Tag Archives: work

Working at Happiness

Story of the Day for Saturday May 19, 2012

Working at Happiness

                  It is God’s gift that everyone would see good in all his labor. 

                                                                                 Ecclesiastes 3:13

A Chinese proverb says, “If you want to be happy for an hour, get drunk. If you want to be happy for three days, get married. If you want to be happy for eight days, kill your pig and eat it. If you want to be happy forever, learn to fish.

Now, — don’t even think it – I’m not advocating getting drunk, and my wife and I have shared 28 years together, and we’re still on our honeymoon. Last month, we butchered our pigs, and I’ve been happy about that for several weeks.

We want to commend, however, the wisdom of the Chinese in seeing the vital connection between work and happiness.  Researchers at Gothenburg University in Sweden published their findings that people are made happy by working toward a goal (not the attainment, but the striving).

And this is where things get bollixed up. We tend to focus on the money (i.e., the “attainment”) as the source of happiness, when it is really the striving (i.e., the work) that brings fulfillment.

We are made in the image of God. As God creates, so he has made us to create – to be creative.  Work really is meant to be satisfying.

One of the most respected studies on job satisfaction was done a few years ago at the University of Chicago.  The school’s National Opinion Research Center found little correlation between job satisfaction and money. Nor is there a link between job satisfaction and time for leisure (two or the top three happiest professions work over 50 hours a week).

What makes a job satisfying? Helping other people, being creative, and using special talents and expertise.

Want to know the profession that produces the greatest job satisfaction? (Are you ready for this?) Pastors.  They are followed by physical therapists, firefighters, school principals, artists, teachers, authors, psychologists, and special education teachers.

Beside the school principals and psychologists, the pay is average.  But when we  are active in helping and using our God-given creativity, we are the happiest in our work.

The point of all this, however, is not that you need the right job to find fulfillment. What you need is the right attitude.  Figure out how your work serves others. Be creative. And recognize the uniqueness of the talents God gave you.

Final note: Although the University of Chicago doesn’t consider this an “occupation,” I believe the most satisfying job involves long hours and no pay. The occupation is called: “being a mom.”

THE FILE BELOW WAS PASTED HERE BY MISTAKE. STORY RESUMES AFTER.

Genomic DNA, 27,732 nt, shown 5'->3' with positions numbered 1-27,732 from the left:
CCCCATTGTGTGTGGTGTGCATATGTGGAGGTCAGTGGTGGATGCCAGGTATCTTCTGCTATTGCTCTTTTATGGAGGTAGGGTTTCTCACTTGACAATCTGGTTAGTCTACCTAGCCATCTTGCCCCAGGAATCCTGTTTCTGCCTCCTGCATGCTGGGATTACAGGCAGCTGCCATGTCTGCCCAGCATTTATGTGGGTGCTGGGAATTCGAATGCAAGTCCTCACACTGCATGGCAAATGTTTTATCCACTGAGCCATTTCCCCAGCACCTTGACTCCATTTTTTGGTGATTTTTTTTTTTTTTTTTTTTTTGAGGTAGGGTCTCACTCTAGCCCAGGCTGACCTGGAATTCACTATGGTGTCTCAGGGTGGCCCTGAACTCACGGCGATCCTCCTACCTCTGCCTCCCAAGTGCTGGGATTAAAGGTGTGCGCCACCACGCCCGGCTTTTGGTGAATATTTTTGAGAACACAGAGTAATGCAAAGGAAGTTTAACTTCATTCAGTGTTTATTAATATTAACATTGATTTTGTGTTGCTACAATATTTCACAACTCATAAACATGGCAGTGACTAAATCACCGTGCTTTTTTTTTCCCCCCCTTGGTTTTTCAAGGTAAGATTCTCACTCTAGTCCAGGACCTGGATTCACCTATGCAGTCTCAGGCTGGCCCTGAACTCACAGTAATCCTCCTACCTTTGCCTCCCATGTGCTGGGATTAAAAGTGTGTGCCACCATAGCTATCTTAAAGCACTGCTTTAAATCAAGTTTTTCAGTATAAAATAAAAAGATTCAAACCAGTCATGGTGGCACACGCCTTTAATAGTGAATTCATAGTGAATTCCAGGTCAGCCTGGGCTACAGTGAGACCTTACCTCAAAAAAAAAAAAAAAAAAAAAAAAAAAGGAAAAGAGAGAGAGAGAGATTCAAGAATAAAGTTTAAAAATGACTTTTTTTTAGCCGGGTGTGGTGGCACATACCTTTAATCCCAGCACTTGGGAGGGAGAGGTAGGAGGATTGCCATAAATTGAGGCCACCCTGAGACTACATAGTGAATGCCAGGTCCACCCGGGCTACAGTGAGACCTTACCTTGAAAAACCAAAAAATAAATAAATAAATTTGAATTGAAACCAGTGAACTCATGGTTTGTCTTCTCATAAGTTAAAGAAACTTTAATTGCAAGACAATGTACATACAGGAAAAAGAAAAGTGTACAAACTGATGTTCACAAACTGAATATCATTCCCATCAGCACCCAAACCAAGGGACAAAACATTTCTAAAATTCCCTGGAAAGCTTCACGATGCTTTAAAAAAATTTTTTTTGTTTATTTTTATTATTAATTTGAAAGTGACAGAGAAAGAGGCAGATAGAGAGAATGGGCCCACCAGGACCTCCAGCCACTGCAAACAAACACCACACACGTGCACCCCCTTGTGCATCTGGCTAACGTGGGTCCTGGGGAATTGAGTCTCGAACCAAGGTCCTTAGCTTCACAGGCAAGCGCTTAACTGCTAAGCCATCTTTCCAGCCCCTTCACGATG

Don’t Wait to Feel Inspired

Story of the Day for Friday July 29, 2011

Don’t Wait to Feel Inspired

                     All hard work is profitable, but mere talk leads to poverty. 

                                                                  Proverbs 14:23

 Johann Sabastian Bach is considered one of the most talented musical geniuses of all time. Maybe so. But Dr. K.Anders Ericsson, one of the world’s foremost experts on genius and natural talent has discovered something surprising.

 

But, first, let’s go back to Bach. Young Johann was surrounded by musical relatives. An orphan at the age of ten, he moved in with his oldest brother, who was an organist and composer. At fourteen, he studied music for two years near Hamburg.

At seventeen, he walked 250 miles (one way) to study for four months under the greatest organist of the day, Dietrich Buxtehude. He overstayed his visit by three months.

Bach’s passion to learn music was so intense he would stay up late to copy the works of great composers by candlelight – to better internalize the works of the masters.

Once hired as a musician in Leipzig, he composed a new cantata for every Sunday and feast day of the year.  Bach’s compositions total 1127 – and this doesn’t account for his many works that have been lost.

 

Is there such a thing as innate talent?

Well, what kind of a stupid question is that? Of course there is.

Yeah, well, have you heard of the work of Dr. K. Anders Ericsson, a professor at Florida State University?  Ericsson joined two colleagues at Berlin’s Academy of Music, and, had them divide the school’s violinists into three groups: expert, good, and acceptable. All the musicians were asked the same question: over the entire course of you career, how much have you practiced?

Those in the highest category practiced about 10,000 hours, those in the middle group around 5000, and those in the least accomplished class practiced only 2000 hours.

Ericsson looked to find “naturals” – musicians so talented they excelled without great effort, and “grinds” – musicians who practiced harder but never excelled.

He couldn’t find either.

Those accepted at the music academy obviously had musical talent. But the only factor that determined achievement from that point was not genius, talent, or inspiration, but how hard each student worked.

 

Don’t wait to feel inspired to pray or read Scripture. Don’t wait to feel inspired to do anything. Just do it. Hard work isn’t the enemy of God’s blessing, but one of the conduits to receiving it.

 

“I have worked hard,” Bach said to sum up his achievements, “anyone who works just as hard will go just as far.”

(copyright by climbinghigher.org and by Marty Kaarre)